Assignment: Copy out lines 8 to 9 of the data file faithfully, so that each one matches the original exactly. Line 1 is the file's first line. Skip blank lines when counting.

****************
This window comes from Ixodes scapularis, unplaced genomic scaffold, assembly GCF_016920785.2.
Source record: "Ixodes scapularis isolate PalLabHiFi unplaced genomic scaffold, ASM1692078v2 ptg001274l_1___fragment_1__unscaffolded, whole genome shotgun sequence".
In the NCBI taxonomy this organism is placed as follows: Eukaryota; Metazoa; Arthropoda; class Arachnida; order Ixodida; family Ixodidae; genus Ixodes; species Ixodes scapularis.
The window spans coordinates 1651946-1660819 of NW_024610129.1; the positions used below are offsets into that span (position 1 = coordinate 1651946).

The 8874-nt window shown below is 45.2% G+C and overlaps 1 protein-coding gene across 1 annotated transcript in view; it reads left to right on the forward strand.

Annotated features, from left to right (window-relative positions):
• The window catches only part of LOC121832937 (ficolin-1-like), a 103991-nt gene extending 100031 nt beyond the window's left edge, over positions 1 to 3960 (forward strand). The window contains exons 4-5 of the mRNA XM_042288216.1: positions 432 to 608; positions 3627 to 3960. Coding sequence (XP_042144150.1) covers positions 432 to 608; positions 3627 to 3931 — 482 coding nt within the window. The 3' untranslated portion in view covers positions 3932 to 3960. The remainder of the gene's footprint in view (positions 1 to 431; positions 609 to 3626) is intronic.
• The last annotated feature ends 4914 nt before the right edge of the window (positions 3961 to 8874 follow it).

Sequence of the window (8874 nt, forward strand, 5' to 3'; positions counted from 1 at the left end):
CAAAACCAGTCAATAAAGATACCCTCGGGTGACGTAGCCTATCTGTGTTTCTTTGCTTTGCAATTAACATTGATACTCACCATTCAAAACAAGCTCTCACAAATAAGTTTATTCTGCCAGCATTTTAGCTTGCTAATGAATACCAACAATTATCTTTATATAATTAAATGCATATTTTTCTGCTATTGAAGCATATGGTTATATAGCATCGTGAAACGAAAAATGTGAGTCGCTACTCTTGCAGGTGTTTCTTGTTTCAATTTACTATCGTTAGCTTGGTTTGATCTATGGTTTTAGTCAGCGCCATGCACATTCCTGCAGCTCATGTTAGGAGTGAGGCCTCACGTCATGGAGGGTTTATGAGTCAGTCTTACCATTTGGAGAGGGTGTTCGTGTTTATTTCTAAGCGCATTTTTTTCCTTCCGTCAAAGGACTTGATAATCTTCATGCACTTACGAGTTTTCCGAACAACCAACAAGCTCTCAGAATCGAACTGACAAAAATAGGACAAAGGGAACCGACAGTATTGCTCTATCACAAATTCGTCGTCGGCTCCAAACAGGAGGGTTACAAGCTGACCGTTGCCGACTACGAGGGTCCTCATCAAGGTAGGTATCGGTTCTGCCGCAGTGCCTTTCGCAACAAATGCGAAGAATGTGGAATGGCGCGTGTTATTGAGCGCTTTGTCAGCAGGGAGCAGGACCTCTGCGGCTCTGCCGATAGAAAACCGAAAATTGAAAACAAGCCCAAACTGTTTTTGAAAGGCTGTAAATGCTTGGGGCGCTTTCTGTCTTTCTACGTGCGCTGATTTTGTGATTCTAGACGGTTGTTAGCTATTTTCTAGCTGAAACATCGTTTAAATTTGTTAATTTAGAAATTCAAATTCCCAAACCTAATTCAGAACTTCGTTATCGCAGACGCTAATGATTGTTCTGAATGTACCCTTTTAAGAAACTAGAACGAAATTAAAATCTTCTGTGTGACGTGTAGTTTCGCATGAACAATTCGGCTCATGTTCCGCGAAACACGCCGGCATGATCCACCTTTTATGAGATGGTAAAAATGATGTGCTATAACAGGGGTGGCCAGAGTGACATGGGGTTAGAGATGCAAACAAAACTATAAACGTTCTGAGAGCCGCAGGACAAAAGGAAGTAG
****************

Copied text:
• The last annotated feature ends 4914 nt before the right edge of the window (positions 3961 to 8874 follow it).

Sequence of the window (8874 nt, forward strand, 5' to 3'; positions counted from 1 at the left end):